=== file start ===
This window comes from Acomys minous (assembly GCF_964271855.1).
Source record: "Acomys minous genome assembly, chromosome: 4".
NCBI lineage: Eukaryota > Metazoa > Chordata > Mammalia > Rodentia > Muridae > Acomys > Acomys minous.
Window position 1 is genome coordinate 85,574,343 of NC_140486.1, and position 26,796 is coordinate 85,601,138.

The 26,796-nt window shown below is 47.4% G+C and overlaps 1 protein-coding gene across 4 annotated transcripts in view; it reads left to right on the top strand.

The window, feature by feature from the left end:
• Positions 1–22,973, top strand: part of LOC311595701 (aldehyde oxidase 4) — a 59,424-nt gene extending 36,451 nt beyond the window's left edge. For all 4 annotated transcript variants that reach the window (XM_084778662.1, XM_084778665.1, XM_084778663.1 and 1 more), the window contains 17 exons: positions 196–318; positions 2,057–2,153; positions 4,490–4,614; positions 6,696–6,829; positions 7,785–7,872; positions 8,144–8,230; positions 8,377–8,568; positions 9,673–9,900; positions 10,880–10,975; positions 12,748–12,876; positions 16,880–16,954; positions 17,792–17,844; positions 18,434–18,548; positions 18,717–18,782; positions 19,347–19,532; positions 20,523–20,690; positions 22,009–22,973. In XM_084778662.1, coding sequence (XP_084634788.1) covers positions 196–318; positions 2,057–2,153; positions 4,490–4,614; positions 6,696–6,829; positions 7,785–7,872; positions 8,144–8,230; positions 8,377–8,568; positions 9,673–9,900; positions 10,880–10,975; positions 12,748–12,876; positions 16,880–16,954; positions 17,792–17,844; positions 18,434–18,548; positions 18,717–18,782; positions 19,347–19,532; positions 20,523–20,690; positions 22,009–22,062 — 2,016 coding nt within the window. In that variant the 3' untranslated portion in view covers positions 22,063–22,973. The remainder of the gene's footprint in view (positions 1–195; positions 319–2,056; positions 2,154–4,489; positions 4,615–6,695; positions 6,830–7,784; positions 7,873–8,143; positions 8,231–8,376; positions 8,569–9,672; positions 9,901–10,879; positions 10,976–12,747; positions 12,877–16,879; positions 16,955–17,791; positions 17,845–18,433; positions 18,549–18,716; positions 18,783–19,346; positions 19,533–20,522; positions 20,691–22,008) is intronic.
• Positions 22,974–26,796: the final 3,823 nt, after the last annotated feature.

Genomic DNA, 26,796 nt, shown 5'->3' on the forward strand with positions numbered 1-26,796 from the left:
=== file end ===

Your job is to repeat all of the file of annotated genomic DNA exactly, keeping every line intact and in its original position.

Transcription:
This window comes from Acomys minous (assembly GCF_964271855.1).
Source record: "Acomys minous genome assembly, chromosome: 4".
NCBI lineage: Eukaryota > Metazoa > Chordata > Mammalia > Rodentia > Muridae > Acomys > Acomys minous.
Window position 1 is genome coordinate 85,574,343 of NC_140486.1, and position 26,796 is coordinate 85,601,138.

The 26,796-nt window shown below is 47.4% G+C and overlaps 1 protein-coding gene across 4 annotated transcripts in view; it reads left to right on the top strand.

The window, feature by feature from the left end:
• Positions 1–22,973, top strand: part of LOC311595701 (aldehyde oxidase 4) — a 59,424-nt gene extending 36,451 nt beyond the window's left edge. For all 4 annotated transcript variants that reach the window (XM_084778662.1, XM_084778665.1, XM_084778663.1 and 1 more), the window contains 17 exons: positions 196–318; positions 2,057–2,153; positions 4,490–4,614; positions 6,696–6,829; positions 7,785–7,872; positions 8,144–8,230; positions 8,377–8,568; positions 9,673–9,900; positions 10,880–10,975; positions 12,748–12,876; positions 16,880–16,954; positions 17,792–17,844; positions 18,434–18,548; positions 18,717–18,782; positions 19,347–19,532; positions 20,523–20,690; positions 22,009–22,973. In XM_084778662.1, coding sequence (XP_084634788.1) covers positions 196–318; positions 2,057–2,153; positions 4,490–4,614; positions 6,696–6,829; positions 7,785–7,872; positions 8,144–8,230; positions 8,377–8,568; positions 9,673–9,900; positions 10,880–10,975; positions 12,748–12,876; positions 16,880–16,954; positions 17,792–17,844; positions 18,434–18,548; positions 18,717–18,782; positions 19,347–19,532; positions 20,523–20,690; positions 22,009–22,062 — 2,016 coding nt within the window. In that variant the 3' untranslated portion in view covers positions 22,063–22,973. The remainder of the gene's footprint in view (positions 1–195; positions 319–2,056; positions 2,154–4,489; positions 4,615–6,695; positions 6,830–7,784; positions 7,873–8,143; positions 8,231–8,376; positions 8,569–9,672; positions 9,901–10,879; positions 10,976–12,747; positions 12,877–16,879; positions 16,955–17,791; positions 17,845–18,433; positions 18,549–18,716; positions 18,783–19,346; positions 19,533–20,522; positions 20,691–22,008) is intronic.
• Positions 22,974–26,796: the final 3,823 nt, after the last annotated feature.

Genomic DNA, 26,796 nt, shown 5'->3' on the forward strand with positions numbered 1-26,796 from the left: